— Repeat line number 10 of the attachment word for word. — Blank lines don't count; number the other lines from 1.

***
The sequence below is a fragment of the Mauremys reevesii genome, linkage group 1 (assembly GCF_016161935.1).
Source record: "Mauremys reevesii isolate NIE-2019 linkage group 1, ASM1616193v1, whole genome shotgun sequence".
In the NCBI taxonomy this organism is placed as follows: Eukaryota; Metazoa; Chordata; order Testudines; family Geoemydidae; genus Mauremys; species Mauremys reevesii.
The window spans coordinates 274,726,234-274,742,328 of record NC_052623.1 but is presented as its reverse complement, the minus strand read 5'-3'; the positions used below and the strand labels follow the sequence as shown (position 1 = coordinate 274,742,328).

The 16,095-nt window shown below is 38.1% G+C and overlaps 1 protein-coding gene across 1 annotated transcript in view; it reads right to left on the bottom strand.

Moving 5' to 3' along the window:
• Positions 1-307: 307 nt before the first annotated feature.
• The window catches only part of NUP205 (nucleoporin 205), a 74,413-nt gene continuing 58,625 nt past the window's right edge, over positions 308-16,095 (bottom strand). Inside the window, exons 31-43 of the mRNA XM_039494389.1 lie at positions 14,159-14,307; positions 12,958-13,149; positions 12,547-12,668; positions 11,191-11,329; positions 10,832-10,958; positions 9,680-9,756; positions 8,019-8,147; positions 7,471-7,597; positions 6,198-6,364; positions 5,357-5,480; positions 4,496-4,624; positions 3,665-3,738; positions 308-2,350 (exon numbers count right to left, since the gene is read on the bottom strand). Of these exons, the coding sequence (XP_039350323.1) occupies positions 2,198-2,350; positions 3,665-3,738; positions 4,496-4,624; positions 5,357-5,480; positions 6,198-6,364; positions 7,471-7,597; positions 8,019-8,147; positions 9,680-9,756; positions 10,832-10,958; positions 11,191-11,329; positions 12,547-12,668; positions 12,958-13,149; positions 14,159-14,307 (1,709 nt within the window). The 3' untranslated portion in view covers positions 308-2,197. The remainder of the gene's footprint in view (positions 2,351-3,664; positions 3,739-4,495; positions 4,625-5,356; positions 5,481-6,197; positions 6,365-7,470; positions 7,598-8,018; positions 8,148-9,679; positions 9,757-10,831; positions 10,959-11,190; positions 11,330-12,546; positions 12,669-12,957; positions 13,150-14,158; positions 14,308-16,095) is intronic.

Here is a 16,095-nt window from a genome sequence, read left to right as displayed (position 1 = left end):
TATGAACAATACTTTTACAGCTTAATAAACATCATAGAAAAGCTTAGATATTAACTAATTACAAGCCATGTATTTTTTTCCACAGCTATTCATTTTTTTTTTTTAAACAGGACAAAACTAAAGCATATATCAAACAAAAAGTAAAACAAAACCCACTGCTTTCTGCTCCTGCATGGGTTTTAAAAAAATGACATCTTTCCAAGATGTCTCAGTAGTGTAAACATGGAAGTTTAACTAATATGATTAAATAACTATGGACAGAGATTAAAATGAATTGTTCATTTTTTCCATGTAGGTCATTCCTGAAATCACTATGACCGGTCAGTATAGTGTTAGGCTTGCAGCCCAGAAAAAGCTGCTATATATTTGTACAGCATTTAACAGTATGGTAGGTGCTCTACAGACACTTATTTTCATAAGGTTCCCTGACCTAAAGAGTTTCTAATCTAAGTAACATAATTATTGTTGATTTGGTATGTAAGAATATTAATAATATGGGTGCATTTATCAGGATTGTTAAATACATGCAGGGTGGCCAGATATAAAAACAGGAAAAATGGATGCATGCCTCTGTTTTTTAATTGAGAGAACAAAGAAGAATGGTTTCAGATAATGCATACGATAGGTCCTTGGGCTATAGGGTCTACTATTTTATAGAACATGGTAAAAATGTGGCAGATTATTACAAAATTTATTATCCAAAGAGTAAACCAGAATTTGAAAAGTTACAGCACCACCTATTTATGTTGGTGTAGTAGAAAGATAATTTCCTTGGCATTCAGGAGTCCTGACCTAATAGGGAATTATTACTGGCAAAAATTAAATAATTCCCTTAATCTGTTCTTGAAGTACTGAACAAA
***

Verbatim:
TATGAACAATACTTTTACAGCTTAATAAACATCATAGAAAAGCTTAGATATTAACTAATTACAAGCCATGTATTTTTTTCCACAGCTATTCATTTTTTTTTTTTAAACAGGACAAAACTAAAGCATATATCAAACAAAAAGTAAAACAAAACCCACTGCTTTCTGCTCCTGCATGGGTTTTAAAAAAATGACATCTTTCCAAGATGTCTCAGTAGTGTAAACATGGAAGTTTAACTAATATGATTAAATAACTATGGACAGAGATTAAAATGAATTGTTCATTTTTTCCATGTAGGTCATTCCTGAAATCACTATGACCGGTCAGTATAGTGTTAGGCTTGCAGCCCAGAAAAAGCTGCTATATATTTGTACAGCATTTAACAGTATGGTAGGTGCTCTACAGACACTTATTTTCATAAGGTTCCCTGACCTAAAGAGTTTCTAATCTAAGTAACATAATTATTGTTGATTTGGTATGTAAGAATATTAATAATATGGGTGCATTTATCAGGATTGTTAAATACATGCAGGGTGGCCAGATATAAAAACAGGAAAAATGGATGCATGCCTCTGTTTTTTAATTGAGAGAACAAAGAAGAATGGTTTCAGATAATGCATACGATAGGTCCTTGGGCTATAGGGTCTACTATTTTATAGAACATGGTAAAAATGTGGCAGATTATTACAAAATTTATTATCCAAAGAGTAAACCAGAATTTGAAAAGTTACAGCACCACCTATTTATGTTGGTGTAGTAGAAAGATAATTTCCTTGGCATTCAGGAGTCCTGACCTAATAGGGAATTATTACTGGCAAAAATTAAATAATTCCCTTAATCTGTTCTTGAAGTACTGAACAAA